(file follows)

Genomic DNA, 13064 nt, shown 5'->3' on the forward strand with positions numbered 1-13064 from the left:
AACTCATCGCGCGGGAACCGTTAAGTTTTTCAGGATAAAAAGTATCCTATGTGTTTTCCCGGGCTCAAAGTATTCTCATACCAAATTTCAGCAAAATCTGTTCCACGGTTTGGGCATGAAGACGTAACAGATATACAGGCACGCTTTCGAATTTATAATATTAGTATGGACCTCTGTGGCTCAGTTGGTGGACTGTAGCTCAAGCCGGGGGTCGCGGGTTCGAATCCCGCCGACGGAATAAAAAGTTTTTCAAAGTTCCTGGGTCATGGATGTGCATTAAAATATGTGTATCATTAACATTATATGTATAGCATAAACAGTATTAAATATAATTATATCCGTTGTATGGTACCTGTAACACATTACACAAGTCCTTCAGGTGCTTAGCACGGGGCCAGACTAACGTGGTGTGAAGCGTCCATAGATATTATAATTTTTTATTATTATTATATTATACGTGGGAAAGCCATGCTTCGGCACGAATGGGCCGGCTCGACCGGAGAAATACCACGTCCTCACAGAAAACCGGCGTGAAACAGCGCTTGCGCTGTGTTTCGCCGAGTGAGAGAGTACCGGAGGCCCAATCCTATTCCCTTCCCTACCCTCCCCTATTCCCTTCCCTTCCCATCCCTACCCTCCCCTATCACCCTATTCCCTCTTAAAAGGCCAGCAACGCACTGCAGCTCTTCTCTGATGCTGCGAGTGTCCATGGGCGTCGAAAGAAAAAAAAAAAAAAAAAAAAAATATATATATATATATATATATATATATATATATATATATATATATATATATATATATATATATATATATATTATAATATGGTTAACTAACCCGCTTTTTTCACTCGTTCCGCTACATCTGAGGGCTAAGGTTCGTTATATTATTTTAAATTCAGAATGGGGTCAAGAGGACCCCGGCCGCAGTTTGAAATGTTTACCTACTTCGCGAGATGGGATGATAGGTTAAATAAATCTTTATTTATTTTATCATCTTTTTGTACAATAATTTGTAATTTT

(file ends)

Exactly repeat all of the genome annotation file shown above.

Genomic DNA, 13064 nt, shown 5'->3' on the forward strand with positions numbered 1-13064 from the left:
AACTCATCGCGCGGGAACCGTTAAGTTTTTCAGGATAAAAAGTATCCTATGTGTTTTCCCGGGCTCAAAGTATTCTCATACCAAATTTCAGCAAAATCTGTTCCACGGTTTGGGCATGAAGACGTAACAGATATACAGGCACGCTTTCGAATTTATAATATTAGTATGGACCTCTGTGGCTCAGTTGGTGGACTGTAGCTCAAGCCGGGGGTCGCGGGTTCGAATCCCGCCGACGGAATAAAAAGTTTTTCAAAGTTCCTGGGTCATGGATGTGCATTAAAATATGTGTATCATTAACATTATATGTATAGCATAAACAGTATTAAATATAATTATATCCGTTGTATGGTACCTGTAACACATTACACAAGTCCTTCAGGTGCTTAGCACGGGGCCAGACTAACGTGGTGTGAAGCGTCCATAGATATTATAATTTTTTATTATTATTATATTATACGTGGGAAAGCCATGCTTCGGCACGAATGGGCCGGCTCGACCGGAGAAATACCACGTCCTCACAGAAAACCGGCGTGAAACAGCGCTTGCGCTGTGTTTCGCCGAGTGAGAGAGTACCGGAGGCCCAATCCTATTCCCTTCCCTACCCTCCCCTATTCCCTTCCCTTCCCATCCCTACCCTCCCCTATCACCCTATTCCCTCTTAAAAGGCCAGCAACGCACTGCAGCTCTTCTCTGATGCTGCGAGTGTCCATGGGCGTCGAAAGAAAAAAAAAAAAAAAAAAAAAATATATATATATATATATATATATATATATATATATATATATATATATATATATATATATATATATATATATTATAATATGGTTAACTAACCCGCTTTTTTCACTCGTTCCGCTACATCTGAGGGCTAAGGTTCGTTATATTATTTTAAATTCAGAATGGGGTCAAGAGGACCCCGGCCGCAGTTTGAAATGTTTACCTACTTCGCGAGATGGGATGATAGGTTAAATAAATCTTTATTTATTTTATCATCTTTTTGTACAATAATTTGTAATTTT